Is Price Really That Important to Your Customers?

A local barber had been giving haircuts, trimming beards and sideburns for 20 years in the same small town.  One day, he noticed a red, white and blue striped barber’s pole going up across the street.  Soon, a sign was placed in the window across the street advertising five dollar haircuts.  Feeling much distress over his competitors low price, the old barber called his daughter, who was studying for her marketing degree away from home.  His daughter, after hearing the details of his plight, told her father not to worry.  She would be down to visit over the weekend, and she would solve his problem.  The barber couldn’t stop worrying, and throughout the week, he watched the new shop across the street receive guests at a steady pace.  When the weekend arrived, he eagerly anticipated his young daughter’s solution, sure that nothing but going to $4.50 haircuts would rescue his lost customers from this new bargain barber.  The barber’s daughter arrived early Saturday morning at her father’s shop and quietly unrolled a simple sign that said, “We fix $5 haircuts.”  She and her father hung the new sign in the window together.  The competing barbershop across the street is now a nail salon, and our barber considered the money he spent on his daughter’s education a welcome part of his marketing budget.

This funny little story has a very important point.  Business owners often mistakenly believe that price is the primary consideration when a customer is making his buying decision.  Most business owners would be surprised to know that depending on the industry, price is often not even rated in the top 5 most important factors by consumers. Yes, money provides a constraint for most people, but often it plays much less of a role than business owners realize.

For example, consider all businesses that currently compete with you in your market.  Who is your lowest priced competitor?  If that competitor doesn’t have 100% market share, then the theory that price is the most important factor is wrong.  In addition, if price were the most important factor to your clients, then all you would have to do is find a way to lower your price below that of your competitor, and those customers would immediately convert to your business.  There are a variety of reasons that customers choose to purchase their goods and services from one business over the other, and these reasons differ depending on the industry.  However, some factors that remain important regardless of industry are:  ethics, customer service, reputation and product knowledge.  Knowing what factors are important to your customer will allow your business to stop cutting prices and start providing what your customer is willing to pay for.

There are many factors to consider when setting a price structure for your business.  You should know the costs of making your product or conducting your service.  You should also know your target customer, including what he or she wants in the product, and is willing to pay.  Research your competitors and understand what they offer to your customer, keeping in mind how you can differentiate yourself from the competition.  Another important variable to consider when determining pricing for your business is your local economy.  If your local economy is undergoing a real estate boom and you sell photography services to real estate agents, you may have enough business to warrant a slight increase in price.  But the same photographer should be well informed and well ahead of the curve when real estate sales figures begin to fall, so that he is not left with an empty appointment book in the middle of a recession.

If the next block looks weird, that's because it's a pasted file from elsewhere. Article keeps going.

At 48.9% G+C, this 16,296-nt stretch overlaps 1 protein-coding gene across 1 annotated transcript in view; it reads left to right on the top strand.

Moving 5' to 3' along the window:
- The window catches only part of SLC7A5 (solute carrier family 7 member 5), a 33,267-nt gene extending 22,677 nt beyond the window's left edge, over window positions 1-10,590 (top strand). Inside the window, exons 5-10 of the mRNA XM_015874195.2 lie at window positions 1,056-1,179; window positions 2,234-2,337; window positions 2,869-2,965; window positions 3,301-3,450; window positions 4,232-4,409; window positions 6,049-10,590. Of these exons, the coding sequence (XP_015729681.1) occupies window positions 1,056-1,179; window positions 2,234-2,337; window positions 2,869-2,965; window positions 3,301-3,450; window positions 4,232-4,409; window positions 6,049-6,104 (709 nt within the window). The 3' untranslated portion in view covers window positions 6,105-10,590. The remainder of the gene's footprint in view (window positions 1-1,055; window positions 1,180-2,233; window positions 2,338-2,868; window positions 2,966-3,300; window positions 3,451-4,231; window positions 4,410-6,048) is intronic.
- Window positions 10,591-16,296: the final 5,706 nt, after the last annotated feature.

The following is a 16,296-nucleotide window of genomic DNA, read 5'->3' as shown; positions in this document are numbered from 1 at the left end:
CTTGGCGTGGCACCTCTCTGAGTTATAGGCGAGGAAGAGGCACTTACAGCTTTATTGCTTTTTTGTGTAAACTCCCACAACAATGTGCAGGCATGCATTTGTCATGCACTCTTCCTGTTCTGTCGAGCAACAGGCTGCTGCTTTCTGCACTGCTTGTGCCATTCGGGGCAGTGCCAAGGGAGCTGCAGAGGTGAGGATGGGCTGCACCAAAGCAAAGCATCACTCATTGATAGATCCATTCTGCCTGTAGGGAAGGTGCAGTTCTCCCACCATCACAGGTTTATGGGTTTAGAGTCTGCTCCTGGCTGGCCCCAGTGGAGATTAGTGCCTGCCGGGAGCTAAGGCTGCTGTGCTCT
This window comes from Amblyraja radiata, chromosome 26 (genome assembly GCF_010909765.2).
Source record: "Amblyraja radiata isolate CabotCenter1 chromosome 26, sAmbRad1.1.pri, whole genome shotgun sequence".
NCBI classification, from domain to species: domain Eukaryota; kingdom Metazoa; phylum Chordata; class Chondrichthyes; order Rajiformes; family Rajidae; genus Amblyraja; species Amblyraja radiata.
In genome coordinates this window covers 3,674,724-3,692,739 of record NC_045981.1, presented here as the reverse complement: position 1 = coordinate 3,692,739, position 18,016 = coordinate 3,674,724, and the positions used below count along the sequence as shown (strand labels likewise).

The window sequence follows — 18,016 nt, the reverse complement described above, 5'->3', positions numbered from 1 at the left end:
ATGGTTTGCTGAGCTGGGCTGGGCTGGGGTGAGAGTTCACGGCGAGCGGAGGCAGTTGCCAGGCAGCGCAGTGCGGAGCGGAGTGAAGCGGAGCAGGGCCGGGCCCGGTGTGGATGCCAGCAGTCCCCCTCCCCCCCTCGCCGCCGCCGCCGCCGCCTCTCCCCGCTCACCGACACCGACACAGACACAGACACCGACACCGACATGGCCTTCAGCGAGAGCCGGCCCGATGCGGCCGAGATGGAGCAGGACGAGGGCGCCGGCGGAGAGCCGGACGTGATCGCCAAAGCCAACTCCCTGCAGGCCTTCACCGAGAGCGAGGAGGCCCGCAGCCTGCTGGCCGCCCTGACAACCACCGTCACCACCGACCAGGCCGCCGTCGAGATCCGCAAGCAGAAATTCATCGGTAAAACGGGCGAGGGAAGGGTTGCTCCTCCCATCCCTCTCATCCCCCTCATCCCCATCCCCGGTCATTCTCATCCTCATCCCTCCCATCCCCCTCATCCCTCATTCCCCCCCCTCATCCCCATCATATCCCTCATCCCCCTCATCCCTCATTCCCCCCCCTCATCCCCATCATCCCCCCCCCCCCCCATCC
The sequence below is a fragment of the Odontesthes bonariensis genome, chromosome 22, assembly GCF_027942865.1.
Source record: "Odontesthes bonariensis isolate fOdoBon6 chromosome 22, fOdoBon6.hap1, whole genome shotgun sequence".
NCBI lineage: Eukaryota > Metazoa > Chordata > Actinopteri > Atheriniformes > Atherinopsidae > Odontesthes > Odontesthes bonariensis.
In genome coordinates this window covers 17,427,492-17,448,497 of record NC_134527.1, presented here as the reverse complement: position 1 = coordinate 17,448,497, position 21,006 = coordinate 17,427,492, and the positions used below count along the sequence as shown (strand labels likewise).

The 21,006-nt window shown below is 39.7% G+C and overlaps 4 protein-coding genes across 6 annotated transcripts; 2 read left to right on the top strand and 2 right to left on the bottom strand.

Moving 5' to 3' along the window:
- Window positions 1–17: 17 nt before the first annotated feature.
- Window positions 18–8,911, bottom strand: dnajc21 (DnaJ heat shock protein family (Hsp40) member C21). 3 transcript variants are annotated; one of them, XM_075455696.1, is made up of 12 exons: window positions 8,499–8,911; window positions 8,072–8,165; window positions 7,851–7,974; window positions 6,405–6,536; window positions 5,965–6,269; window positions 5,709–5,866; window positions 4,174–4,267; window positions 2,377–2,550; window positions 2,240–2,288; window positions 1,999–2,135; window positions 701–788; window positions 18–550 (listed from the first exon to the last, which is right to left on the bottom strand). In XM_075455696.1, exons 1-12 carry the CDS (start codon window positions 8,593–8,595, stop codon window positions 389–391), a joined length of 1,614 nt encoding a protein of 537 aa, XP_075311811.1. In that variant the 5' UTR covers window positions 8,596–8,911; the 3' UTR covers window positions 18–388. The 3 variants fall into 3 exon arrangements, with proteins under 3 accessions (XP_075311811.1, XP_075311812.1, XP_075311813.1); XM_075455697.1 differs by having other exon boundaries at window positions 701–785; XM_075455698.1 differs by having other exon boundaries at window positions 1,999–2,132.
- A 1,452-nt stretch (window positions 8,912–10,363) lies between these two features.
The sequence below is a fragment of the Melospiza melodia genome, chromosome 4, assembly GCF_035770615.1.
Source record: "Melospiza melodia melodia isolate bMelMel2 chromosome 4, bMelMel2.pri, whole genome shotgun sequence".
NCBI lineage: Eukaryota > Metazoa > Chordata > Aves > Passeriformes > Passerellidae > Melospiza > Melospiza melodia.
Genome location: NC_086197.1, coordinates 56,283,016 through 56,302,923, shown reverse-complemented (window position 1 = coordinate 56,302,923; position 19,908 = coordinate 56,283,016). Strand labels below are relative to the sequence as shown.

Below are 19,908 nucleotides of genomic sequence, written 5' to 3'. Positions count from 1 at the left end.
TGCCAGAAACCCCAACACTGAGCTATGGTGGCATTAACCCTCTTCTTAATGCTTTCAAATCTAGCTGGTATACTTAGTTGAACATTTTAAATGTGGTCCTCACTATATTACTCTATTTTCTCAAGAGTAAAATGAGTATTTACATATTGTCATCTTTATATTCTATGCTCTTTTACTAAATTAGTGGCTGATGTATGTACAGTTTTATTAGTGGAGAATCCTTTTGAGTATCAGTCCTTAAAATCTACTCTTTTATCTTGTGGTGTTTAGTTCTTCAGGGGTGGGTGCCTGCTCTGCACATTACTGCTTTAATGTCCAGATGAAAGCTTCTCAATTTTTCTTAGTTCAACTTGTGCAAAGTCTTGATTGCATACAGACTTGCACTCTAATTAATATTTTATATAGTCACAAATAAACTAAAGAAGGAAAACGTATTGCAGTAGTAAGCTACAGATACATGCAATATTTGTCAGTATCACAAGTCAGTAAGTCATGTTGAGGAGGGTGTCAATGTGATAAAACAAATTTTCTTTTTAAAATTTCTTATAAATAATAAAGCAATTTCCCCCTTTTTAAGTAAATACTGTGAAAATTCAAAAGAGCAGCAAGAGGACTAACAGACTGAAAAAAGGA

Setting the right price for your product or service can make or break your business.  Too high of a price will leave your business with very few customers and not enough revenue to survive.  Set the prices too low and customers may perceive your product or service as having little to no value and choose not to buy.  It is wise to seek professional advice when planning your pricing strategy.  Many programs such as the Small Business Resource Network can advise you of relative profit margins and pricing structures within your industry.  A certified public accountant can also help you determine what your cost structure and revenue goals are.  Qualified and experienced General Counsel can rally multiple professionals together to give you well-rounded advice that will help you determine the pricing plan that will bring your business the long- term success that you desire.  If you have any questions about the pricing structure of your business, or any other business related questions, contact the attorneys at Blount Law, PL, we’re here to help!

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Written by blountlaw